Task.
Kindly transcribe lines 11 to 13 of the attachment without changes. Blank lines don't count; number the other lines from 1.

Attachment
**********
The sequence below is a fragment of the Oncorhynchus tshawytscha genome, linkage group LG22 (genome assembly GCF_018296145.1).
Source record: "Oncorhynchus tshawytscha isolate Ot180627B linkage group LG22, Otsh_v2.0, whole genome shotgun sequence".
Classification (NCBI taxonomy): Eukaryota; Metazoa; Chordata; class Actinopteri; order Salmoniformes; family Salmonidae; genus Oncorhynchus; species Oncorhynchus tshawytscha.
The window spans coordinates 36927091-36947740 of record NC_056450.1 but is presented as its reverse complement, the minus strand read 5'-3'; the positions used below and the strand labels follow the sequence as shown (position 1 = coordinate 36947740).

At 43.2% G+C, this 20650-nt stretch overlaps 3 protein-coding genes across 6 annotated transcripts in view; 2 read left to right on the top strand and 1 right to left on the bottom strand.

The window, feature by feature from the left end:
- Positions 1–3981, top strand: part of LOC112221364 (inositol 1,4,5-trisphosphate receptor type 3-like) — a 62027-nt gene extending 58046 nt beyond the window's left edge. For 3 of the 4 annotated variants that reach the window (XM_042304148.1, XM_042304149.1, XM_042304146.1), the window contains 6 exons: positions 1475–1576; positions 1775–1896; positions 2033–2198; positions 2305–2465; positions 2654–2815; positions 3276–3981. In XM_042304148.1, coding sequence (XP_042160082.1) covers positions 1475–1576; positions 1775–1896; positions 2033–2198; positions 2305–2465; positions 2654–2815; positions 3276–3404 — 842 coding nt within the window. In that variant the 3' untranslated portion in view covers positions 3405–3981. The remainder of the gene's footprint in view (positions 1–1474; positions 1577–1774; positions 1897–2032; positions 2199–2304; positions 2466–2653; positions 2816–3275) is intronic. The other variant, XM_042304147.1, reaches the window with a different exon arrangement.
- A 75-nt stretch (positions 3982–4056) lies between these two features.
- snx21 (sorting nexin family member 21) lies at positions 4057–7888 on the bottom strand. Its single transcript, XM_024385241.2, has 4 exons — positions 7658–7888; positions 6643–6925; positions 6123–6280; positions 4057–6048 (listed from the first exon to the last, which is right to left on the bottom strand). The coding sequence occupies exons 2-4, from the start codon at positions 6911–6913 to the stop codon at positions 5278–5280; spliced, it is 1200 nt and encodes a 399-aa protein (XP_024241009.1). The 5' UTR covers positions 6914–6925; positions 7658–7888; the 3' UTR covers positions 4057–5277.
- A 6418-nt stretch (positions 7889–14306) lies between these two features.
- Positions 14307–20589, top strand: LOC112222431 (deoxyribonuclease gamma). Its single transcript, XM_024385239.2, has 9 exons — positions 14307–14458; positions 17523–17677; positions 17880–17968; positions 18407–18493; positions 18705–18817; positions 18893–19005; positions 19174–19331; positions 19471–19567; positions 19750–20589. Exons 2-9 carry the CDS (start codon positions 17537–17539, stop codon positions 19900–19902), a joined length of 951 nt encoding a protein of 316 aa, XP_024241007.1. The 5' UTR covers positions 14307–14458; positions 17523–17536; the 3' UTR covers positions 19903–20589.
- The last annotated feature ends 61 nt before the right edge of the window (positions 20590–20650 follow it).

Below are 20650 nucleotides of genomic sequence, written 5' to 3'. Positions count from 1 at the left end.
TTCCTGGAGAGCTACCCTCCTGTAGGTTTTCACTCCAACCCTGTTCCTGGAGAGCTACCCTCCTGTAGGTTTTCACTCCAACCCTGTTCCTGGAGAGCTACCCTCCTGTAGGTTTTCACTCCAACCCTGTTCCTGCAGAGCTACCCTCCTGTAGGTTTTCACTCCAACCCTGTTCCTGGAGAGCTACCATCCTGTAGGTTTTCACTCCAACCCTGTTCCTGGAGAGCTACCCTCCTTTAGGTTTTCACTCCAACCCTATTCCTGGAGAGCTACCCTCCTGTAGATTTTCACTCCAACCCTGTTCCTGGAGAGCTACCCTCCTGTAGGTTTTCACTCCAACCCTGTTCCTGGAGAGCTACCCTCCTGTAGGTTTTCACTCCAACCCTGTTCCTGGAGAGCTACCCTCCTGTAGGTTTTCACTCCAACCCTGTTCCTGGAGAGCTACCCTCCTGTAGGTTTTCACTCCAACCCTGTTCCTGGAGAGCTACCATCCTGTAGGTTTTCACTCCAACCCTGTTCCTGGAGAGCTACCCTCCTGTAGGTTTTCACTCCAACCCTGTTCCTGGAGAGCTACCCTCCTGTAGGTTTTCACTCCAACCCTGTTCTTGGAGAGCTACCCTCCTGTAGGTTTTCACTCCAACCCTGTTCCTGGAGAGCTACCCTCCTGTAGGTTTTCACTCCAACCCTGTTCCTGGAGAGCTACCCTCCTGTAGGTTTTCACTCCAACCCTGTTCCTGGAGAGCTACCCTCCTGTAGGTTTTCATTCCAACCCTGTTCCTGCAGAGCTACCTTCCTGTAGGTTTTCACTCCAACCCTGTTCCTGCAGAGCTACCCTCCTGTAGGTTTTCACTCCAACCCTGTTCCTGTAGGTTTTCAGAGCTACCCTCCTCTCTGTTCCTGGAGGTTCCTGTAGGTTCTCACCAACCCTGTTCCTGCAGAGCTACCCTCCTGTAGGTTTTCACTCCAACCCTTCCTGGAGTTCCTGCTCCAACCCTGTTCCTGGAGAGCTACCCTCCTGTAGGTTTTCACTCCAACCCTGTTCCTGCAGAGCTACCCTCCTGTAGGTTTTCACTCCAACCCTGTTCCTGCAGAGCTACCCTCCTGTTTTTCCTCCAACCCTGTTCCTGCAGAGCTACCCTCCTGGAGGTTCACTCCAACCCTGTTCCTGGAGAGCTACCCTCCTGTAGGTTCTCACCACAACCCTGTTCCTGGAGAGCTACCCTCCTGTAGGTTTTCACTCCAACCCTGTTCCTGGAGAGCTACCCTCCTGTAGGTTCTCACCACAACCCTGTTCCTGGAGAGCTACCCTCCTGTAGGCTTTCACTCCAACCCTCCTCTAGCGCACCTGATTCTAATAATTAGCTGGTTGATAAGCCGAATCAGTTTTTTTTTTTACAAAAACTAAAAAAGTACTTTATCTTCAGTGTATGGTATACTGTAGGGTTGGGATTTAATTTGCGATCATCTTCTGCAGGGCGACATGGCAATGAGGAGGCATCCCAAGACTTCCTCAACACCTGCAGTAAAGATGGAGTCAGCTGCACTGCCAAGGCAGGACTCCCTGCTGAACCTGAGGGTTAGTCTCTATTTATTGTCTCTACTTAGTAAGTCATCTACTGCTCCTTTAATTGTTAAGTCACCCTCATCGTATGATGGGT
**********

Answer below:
- Positions 14307–20589, top strand: LOC112222431 (deoxyribonuclease gamma). Its single transcript, XM_024385239.2, has 9 exons — positions 14307–14458; positions 17523–17677; positions 17880–17968; positions 18407–18493; positions 18705–18817; positions 18893–19005; positions 19174–19331; positions 19471–19567; positions 19750–20589. Exons 2-9 carry the CDS (start codon positions 17537–17539, stop codon positions 19900–19902), a joined length of 951 nt encoding a protein of 316 aa, XP_024241007.1. The 5' UTR covers positions 14307–14458; positions 17523–17536; the 3' UTR covers positions 19903–20589.
- The last annotated feature ends 61 nt before the right edge of the window (positions 20590–20650 follow it).

Below are 20650 nucleotides of genomic sequence, written 5' to 3'. Positions count from 1 at the left end.